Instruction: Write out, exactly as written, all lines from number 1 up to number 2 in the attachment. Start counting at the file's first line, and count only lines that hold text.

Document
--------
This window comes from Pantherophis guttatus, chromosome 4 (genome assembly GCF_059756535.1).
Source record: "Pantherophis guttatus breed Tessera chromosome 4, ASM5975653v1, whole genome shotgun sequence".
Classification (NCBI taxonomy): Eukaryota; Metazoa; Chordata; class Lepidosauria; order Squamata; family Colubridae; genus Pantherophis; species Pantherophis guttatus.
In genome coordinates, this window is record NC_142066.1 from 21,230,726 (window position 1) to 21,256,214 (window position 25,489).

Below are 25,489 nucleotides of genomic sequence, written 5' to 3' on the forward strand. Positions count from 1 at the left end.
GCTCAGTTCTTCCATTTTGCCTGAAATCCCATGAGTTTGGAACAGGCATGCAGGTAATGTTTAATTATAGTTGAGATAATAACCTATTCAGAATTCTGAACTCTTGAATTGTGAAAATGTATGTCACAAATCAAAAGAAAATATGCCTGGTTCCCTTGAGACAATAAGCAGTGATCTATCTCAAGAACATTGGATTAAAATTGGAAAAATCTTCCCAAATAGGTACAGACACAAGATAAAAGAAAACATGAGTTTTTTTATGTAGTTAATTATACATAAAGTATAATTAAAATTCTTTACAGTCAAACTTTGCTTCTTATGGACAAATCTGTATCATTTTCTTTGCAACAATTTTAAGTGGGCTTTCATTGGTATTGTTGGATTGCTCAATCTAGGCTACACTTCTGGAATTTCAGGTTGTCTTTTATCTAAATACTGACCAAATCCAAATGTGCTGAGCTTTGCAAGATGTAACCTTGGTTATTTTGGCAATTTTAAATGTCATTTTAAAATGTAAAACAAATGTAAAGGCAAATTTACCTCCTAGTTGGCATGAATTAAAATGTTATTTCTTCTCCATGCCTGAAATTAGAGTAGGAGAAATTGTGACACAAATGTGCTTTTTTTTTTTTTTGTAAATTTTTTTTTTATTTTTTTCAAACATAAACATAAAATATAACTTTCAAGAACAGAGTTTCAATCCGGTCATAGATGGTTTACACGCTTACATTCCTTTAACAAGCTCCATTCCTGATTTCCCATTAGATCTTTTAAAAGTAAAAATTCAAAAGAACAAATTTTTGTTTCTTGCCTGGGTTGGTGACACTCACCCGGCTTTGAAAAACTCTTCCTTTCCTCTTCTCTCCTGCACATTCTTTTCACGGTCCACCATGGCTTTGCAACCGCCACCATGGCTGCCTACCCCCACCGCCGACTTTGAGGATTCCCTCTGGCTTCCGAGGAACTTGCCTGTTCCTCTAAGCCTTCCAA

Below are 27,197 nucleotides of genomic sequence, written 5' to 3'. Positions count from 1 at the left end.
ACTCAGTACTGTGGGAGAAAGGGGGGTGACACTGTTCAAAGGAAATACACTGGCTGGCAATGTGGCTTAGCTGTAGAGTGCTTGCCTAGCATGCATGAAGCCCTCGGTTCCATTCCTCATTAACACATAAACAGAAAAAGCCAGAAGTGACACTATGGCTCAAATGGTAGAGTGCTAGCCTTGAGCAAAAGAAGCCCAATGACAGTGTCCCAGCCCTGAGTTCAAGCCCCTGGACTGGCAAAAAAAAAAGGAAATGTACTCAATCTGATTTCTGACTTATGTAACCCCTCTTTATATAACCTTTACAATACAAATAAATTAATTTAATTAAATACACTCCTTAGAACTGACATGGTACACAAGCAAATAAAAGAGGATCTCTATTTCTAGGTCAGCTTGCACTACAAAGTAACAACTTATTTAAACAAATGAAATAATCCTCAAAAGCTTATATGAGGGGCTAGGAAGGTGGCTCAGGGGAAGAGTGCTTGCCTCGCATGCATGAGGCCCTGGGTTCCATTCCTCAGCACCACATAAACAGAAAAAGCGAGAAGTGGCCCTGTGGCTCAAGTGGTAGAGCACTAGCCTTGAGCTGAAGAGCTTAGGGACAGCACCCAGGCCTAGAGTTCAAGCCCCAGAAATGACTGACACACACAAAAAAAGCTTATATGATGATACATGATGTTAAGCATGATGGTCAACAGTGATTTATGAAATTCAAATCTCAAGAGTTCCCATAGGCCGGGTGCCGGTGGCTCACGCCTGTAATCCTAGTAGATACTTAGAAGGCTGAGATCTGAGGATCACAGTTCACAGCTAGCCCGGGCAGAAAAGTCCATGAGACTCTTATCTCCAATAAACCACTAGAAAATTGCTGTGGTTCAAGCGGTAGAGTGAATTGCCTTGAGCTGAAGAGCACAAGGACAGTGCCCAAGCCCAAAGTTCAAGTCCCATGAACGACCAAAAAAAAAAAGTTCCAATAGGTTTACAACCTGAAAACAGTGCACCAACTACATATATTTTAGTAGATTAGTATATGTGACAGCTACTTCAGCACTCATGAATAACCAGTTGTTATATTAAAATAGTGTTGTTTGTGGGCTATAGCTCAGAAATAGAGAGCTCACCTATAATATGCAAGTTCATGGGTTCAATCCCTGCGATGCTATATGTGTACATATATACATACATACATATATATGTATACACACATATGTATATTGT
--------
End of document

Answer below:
This window comes from Pantherophis guttatus, chromosome 4 (genome assembly GCF_059756535.1).
Source record: "Pantherophis guttatus breed Tessera chromosome 4, ASM5975653v1, whole genome shotgun sequence".